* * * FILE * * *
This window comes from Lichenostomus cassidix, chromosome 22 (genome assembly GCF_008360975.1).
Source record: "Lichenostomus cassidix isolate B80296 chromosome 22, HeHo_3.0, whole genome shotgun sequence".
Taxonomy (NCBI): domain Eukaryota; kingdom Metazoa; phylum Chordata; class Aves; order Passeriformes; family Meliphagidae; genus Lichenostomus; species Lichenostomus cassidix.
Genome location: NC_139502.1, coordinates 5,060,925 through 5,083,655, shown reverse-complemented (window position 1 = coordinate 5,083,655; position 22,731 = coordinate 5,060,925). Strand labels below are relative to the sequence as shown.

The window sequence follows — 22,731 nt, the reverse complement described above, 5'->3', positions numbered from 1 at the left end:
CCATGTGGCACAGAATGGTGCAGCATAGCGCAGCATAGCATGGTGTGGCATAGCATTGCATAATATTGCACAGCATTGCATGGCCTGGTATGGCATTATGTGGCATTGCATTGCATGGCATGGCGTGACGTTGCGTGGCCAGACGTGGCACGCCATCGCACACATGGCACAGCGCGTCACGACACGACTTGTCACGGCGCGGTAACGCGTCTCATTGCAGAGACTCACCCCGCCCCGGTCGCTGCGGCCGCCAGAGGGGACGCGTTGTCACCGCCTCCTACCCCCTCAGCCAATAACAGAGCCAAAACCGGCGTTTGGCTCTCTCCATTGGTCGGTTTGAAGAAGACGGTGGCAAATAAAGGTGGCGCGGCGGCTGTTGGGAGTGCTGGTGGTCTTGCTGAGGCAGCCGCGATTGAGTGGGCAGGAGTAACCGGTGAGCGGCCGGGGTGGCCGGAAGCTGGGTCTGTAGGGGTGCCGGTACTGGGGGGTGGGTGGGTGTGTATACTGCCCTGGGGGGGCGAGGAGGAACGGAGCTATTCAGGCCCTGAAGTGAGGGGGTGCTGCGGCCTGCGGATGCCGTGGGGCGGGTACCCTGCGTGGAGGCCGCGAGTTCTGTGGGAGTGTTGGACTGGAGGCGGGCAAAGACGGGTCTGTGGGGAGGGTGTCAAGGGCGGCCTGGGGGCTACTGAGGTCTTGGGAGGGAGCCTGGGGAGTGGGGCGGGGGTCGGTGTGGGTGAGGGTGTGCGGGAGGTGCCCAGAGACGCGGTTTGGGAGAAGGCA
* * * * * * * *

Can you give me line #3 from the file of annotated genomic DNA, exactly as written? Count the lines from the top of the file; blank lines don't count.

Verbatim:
Taxonomy (NCBI): domain Eukaryota; kingdom Metazoa; phylum Chordata; class Aves; order Passeriformes; family Meliphagidae; genus Lichenostomus; species Lichenostomus cassidix.